John Douglas, a former FBI agent, is now a well-known criminal profiler, and he was among the people involved in the effort to free three men who were convicted when they were teenagers, in Arkansas in the mid-1990s, of the brutal murder of three young boys. In the recent documentary on the case, “West of Memphis” (2012), he’s also among the people interviewed, to help shed light on an old case whose outcome was changed by new DNA testing methods. Continue reading “Changing Narratives, Changing Facts”
Not long ago I posted about a paired example (one scholar in India and one in North America), each debunking what they both called other people’s superstitions. Apart from being curious as to why one of those critics met a tragic fate (the topic of my earlier post), I also find interesting the way in which the side they both share — what shall we call them: Modernists? Rationalists? Empiricists? Scientists? Secularists? — portrays those on the other; for “they,” as indicated just above, are superstitious people who rely on archaic beliefs in black magic, hocus pocus, faith (in fact, it is often called blind faith) whereas “we” boldly rely on our own cool-headed rationality and cold hard facts.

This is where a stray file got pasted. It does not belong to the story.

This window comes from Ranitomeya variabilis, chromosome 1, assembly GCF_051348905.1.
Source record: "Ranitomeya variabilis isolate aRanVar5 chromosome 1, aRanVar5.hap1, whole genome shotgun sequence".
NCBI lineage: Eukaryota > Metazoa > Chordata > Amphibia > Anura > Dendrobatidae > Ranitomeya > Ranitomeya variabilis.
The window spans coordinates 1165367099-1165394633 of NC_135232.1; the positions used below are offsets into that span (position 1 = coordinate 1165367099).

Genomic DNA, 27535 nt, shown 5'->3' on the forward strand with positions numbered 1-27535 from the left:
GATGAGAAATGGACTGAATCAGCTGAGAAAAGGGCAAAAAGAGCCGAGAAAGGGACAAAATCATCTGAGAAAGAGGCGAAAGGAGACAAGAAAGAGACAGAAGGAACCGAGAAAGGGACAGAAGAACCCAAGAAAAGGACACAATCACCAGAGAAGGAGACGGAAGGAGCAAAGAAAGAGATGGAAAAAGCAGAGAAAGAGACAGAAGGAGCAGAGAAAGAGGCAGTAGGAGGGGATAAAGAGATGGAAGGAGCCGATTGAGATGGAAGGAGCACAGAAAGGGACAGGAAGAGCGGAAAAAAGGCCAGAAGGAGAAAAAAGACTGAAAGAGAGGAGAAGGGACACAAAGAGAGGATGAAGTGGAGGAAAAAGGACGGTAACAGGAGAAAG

But is it as simple as that? Continue reading “Blind Confidence”
I was watching a rerun of a show on television the other night, about emotions in animals, when one of the scientists interviewed talked about how a variety of solitary observations can build up to a considerable body of observational data — “the plural of anecdote is data” he said. It’s a line, I later realized, that has been attributed to, among others, Raymond Wolfinger, a retired political scientist professor at Berkeley (see more here). Continue reading “What’s the Point?”